Have not had an opportunity to post this week’s feature article. Reason being, I’ve been asked by the staff at The Executive Protection Institute to come out, an observe their training. So I’m posting a blast from the past, Mindset Re-Orientation: A Critical Component of Protection Training By Rick Colliver. Enjoy!
Having been involved in the training and selection of protection personnel over the years, I have learned that everyone brings something valuable to the table in the way of their professional experience. As a matter of fact, my co-instructors and I learn something new from the students throughout each class, and if we like a particular technique or learned about a new study or process, rest assured it will be included in the next program.
We recognize that many of the individuals who take principal protection training have already completed training in traditional police, military or martial arts subjects and may be eager to share these techniques with the class, or to build them into their professional tactics tool box. We also appreciate that the people who attend protection courses are energetic, involved and ready for action. However, in order to assure that everyone starts from a level playing field we have found that it is important to isolate some fundamental differences between protection work and traditional police, security and martial arts concepts.
Traditional experience and ego get in the way
Many of us have mainstream law enforcement or security jobs and only work protection details part-time or on an itinerant basis when assigned special duty for a public event or visiting dignitary. Once this detail is over, we will go back to investigating crime, patrolling streets, or managing general security functions. But, let’s be honest – fifteen years of chasing tail lights up the freeway may be a prerequisite for assignment to a governor’s protection detail, but it in no way prepares us for it.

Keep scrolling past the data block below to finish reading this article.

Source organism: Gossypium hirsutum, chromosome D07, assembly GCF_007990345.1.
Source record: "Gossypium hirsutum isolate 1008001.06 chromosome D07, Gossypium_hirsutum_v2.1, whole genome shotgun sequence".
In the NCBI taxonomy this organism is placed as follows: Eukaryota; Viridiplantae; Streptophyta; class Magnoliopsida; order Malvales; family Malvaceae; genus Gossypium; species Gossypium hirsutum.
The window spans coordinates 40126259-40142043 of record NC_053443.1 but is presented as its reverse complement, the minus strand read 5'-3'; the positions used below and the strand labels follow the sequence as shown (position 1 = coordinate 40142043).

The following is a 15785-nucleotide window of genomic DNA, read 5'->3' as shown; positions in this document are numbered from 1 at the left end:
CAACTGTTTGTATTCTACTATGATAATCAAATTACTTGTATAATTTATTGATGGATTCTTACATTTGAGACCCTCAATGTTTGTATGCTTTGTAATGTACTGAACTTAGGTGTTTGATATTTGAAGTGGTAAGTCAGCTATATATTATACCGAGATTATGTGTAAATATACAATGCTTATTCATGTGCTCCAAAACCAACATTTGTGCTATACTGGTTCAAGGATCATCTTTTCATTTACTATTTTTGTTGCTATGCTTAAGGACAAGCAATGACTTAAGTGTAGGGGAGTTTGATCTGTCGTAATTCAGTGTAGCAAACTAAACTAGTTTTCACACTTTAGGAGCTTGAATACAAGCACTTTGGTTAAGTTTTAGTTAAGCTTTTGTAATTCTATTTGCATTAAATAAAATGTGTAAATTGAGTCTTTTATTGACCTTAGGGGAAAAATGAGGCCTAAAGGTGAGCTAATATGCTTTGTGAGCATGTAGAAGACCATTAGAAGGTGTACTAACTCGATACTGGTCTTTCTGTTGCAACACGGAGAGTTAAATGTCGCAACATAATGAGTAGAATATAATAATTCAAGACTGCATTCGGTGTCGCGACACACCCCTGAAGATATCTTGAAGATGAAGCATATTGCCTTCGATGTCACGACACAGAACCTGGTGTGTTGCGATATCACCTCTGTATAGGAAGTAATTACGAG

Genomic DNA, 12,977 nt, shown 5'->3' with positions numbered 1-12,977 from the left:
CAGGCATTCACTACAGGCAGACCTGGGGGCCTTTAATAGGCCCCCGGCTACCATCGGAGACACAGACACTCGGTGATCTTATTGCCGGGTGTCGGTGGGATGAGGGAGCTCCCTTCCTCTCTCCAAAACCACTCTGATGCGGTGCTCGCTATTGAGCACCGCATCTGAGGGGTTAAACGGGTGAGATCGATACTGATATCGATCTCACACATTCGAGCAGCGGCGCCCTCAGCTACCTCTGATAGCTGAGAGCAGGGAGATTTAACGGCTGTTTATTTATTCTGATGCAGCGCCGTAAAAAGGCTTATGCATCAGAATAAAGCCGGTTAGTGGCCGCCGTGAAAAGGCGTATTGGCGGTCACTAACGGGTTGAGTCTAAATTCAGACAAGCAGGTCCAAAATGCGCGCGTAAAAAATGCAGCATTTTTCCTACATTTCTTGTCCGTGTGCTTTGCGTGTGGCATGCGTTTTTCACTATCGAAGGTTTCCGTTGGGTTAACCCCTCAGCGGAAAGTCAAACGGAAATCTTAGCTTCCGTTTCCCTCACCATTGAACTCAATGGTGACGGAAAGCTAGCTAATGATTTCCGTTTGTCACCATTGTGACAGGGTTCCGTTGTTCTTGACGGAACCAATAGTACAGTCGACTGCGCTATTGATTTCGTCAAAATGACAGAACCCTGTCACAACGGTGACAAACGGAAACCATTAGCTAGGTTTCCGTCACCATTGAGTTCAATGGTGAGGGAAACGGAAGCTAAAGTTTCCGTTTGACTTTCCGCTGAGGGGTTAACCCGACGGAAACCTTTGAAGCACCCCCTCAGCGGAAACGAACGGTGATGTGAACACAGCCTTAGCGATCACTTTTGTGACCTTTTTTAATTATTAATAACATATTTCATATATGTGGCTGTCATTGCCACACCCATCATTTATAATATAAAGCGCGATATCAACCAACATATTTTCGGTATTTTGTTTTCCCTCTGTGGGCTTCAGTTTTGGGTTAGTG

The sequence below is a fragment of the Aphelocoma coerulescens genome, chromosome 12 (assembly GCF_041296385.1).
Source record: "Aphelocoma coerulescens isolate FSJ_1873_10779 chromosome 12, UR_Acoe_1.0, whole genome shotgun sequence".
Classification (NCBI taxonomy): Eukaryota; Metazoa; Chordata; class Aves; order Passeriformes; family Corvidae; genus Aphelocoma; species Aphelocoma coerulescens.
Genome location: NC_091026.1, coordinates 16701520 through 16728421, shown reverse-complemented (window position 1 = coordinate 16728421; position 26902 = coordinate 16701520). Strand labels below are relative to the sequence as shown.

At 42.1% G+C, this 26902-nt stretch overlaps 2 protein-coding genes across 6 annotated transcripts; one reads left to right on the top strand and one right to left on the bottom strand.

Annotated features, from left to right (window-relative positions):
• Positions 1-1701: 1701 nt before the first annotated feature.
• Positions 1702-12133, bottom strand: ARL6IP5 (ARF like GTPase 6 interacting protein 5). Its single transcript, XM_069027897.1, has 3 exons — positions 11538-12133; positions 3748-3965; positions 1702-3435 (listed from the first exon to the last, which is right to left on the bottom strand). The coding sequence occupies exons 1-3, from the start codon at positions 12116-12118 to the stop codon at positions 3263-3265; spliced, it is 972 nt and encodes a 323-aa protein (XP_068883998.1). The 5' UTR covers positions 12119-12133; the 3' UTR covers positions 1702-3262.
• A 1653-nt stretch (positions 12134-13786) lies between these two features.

We may have been great at spotting stolen cars and dope smugglers, but the field of protection is going to be something new for us. When we add into this mix the idea that we work in a career path where our egos are often second only to doctors…well, maybe lawyers too…we can see where professional pride could potentially impede the learning process. We need to communicate to our students early in the class, that this is new stuff and may appear contrary to some of the things they’ve been taught for the past ten or twenty years.
Moving from direct to oblique assault scenarios
Throughout most of our careers, we have been trained to respond to an aggressor who is advancing directly on us. In protection work we have to re-orient our defensive thinking and posture to an attack that will be launched and directed tangential or obliquely to our position. The weapons strips that we learned in the police academy now have to be modified to allow for use at a variety of angles, other than frontal. Similarly, blocks and strikes must be practiced from left of, right of and behind an assailant, as this assailant is moving perpendicular to, parallel to or away from us. In some cases, even though we know the person to be armed, we may not see the weapon when we launch our defensive strike.